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Bush budget boosts education, defense but cuts EPA

April 9, 2001
Web posted at: 1:14 p.m. EDT (1714 GMT)

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Clinton initiatives hit

Cheney: Excessive bills will be vetoed


WASHINGTON (CNN) -- President Bush sent his proposed budget for 2002 to Congress Monday, earmarking big increases in spending for education and defense but suggesting cuts in transportation, agriculture and environmental protection.

The four-inch-thick document sets the stage for a Washington battle royal over the president's proposed tax cuts and spending plans.

"This is a budget that protects taxpayers, protects children, protects our surplus, and represents compassionate conservatism," Bush told reporters as he convened a Cabinet meeting Monday morning.

The $1.96 trillion budget includes Bush's signature proposal, a $1.6 trillion cut in income taxes, and tries to hold federal spending to 4 percent growth. Education and medical research are among the president's priorities, and the document predicts a $231 billion surplus will remain.

President Bush's federal budget for fiscal year 2002(PDF format)
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"This budget funds our needs without the fat," Bush said. "It represents a new way of doing business in Washington and a new way of thinking. It puts the taxpayers first, and that is exactly where they belong."

By comparison, spending in this year's budget represented an 8.7 percent increase over 2000.

The Department of Education would get the biggest percentage boost of any agency -- 11.5 percent -- if Bush's budget makes it through Congress. The proposed $44.6 billion education budget would triple the money available for literacy programs and boost federal spending on elementary and secondary schools.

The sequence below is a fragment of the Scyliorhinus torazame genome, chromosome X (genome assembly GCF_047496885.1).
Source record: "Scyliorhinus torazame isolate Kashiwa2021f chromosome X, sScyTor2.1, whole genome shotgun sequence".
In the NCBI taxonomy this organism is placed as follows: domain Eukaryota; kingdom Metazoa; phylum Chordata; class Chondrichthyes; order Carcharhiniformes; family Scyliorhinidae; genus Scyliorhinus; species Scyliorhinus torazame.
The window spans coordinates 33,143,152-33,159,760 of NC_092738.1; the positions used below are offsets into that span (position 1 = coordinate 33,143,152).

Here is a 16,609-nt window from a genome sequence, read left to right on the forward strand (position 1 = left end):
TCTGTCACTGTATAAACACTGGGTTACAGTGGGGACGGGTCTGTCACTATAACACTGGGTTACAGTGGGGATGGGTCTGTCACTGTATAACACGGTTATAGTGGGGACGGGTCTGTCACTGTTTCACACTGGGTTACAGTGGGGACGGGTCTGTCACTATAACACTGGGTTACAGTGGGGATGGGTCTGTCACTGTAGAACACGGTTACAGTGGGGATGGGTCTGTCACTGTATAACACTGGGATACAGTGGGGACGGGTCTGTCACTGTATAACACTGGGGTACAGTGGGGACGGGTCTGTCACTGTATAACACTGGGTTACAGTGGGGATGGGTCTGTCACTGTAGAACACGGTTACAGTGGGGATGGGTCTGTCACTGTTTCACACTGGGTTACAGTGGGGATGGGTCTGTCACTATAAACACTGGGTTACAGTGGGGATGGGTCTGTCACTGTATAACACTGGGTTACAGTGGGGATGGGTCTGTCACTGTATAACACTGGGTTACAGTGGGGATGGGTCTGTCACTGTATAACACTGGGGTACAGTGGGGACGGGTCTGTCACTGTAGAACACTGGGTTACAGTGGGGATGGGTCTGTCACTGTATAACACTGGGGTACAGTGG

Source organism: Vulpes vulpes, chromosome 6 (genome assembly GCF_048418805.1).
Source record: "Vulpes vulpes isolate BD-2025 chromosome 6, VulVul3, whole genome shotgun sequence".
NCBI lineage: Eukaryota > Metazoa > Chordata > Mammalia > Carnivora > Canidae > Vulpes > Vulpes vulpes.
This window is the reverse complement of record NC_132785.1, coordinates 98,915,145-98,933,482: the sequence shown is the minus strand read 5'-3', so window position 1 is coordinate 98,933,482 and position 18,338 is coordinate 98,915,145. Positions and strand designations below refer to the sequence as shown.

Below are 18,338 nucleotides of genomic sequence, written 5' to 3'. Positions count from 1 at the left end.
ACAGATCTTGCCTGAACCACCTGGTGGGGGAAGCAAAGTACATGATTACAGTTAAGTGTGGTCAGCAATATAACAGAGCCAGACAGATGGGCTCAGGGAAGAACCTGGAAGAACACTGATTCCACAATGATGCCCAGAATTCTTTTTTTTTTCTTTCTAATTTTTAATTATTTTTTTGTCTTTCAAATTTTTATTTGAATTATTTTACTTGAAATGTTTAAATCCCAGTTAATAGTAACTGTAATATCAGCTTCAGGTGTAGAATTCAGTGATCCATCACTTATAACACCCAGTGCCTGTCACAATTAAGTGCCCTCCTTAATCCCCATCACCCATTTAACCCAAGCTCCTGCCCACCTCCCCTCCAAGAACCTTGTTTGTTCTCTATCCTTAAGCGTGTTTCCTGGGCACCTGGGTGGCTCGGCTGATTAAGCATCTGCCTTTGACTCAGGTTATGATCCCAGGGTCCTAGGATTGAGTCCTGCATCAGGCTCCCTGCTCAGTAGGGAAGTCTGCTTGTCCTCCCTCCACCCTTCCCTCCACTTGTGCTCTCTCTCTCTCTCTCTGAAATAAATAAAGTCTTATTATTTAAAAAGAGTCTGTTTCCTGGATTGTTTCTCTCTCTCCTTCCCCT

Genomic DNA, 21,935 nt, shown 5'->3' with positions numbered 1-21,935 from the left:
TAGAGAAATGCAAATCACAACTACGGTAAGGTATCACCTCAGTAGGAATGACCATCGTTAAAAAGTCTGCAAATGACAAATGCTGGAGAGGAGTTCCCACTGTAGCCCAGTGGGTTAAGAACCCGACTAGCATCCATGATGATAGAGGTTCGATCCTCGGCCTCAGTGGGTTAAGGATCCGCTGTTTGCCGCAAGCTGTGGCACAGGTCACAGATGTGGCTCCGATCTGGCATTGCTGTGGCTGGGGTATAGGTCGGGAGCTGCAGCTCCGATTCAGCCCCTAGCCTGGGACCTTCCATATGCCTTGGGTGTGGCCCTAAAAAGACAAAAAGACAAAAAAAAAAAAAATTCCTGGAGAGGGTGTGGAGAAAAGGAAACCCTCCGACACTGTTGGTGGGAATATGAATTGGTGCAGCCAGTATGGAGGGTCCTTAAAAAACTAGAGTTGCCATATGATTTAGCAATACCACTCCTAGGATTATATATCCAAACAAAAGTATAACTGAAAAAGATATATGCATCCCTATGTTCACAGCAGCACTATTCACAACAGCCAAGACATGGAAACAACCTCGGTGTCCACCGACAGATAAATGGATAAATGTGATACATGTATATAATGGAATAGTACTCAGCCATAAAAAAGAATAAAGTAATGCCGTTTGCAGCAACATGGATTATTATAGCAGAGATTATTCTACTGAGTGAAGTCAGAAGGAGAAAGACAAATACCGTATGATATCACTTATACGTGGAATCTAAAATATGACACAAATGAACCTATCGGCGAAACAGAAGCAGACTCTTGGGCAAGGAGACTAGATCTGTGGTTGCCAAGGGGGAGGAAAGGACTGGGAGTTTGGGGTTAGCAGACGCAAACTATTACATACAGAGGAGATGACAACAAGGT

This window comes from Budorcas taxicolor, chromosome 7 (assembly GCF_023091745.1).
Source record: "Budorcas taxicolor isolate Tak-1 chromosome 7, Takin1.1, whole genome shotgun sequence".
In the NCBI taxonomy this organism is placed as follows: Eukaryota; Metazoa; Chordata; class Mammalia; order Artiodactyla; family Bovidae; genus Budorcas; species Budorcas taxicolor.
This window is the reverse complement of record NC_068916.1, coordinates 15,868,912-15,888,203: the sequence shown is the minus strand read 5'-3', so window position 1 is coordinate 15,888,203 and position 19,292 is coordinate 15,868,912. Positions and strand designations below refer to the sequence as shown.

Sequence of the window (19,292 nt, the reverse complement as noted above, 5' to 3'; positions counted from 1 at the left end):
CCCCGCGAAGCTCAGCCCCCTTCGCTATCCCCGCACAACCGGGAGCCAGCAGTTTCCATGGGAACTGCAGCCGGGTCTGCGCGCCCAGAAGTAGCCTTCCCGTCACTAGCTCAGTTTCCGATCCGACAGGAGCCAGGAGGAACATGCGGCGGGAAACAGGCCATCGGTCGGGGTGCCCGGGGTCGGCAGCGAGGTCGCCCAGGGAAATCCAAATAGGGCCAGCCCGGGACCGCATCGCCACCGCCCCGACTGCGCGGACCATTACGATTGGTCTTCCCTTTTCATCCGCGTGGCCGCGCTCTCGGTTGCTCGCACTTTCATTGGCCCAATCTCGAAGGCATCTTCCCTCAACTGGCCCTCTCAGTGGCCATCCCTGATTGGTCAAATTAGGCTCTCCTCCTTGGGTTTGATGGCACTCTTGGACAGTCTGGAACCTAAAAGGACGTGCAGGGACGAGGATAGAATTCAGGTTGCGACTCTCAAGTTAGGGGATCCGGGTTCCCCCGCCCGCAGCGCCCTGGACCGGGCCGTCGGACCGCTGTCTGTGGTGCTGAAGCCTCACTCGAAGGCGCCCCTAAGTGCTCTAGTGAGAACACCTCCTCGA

The Pentagon would receive the largest increase in raw dollars, with an additional $13.6 billion slated for a total defense budget of $310 billion. $1.4 billion of that would go toward pay increases and other measures to improve the quality of life for service members.

Bush also followed through on a campaign pledge by proposing a big increase for the National Institutes of Health, which will receive an additional $2.8 billion under Bush's plan.

Among the losers in Bush's proposal are the Transportation Department and the Environmental Protection Agency. The latter would lose $500 million under his budget -- a decrease of about 6.5 percent.

The Department of Agriculture would see a $1.5 billion cut, about 8 percent less than this year's level.

What's next?

Now that President Bush has formally submitted his fiscal 2002 federal budget request to the Congress, the appropriations season begins in earnest.

First, however, the House and the Senate must produce a compromise on the congressional budget resolution, which gives the appropriations subcommittees of both houses the go-ahead to divide the money designated for the federal departments, agencies and programs under their purview.

That will happen the week of April 23, when members of the House and Senate return from a two-week spring recess. Appropriations bills will be produced from mid-spring into the autumn, and by law all should receive a presidential signature by October 1, the beginning of the next fiscal year.

Presidents typically submit their budget proposals to Congress in February, but Bush decided to deliver a blueprint first and to wait on the details. One advantage of waiting for the spring recess to submit the full plan was to make the White House the primary source of comments, not Congress.

This is the first year in more than a half-century that a GOP White House will collaborate with a Republican-controlled Congress on a federal budget, and the appropriations bills will likely reflect many of the president's priorities.

Although cuts in the Transportation Department are much larger in terms of dollars -- the agency would lose $2.1 billion under the Bush plan -- they make up a smaller percentage of the department's budget. Transportation officials say much of money in the current budget is for special projects and does not need to be included in the 2002 budget.

Democrats have argued that some vital programs are likely to suffer under the new Bush budget, in part to pay for Bush's tax cut plans. Some of the cuts in the Bush budget are made to rural health, disease prevention and mental health programs.

"When people see the budget, they're going to say, 'Oh, my God, I wanted a tax cut, but I didn't know what you were going to do to health care and to Medicare and national defense,'" Sen. John Breaux, D-Louisiana, told ABC on Sunday.

Treasury Secretary Paul O'Neill discounted those concerns Monday.

"We're trying to do the people's business, and what we have proposed in this budget is what the president and the rest of us believe is appropriate for the people," O'Neill said Monday.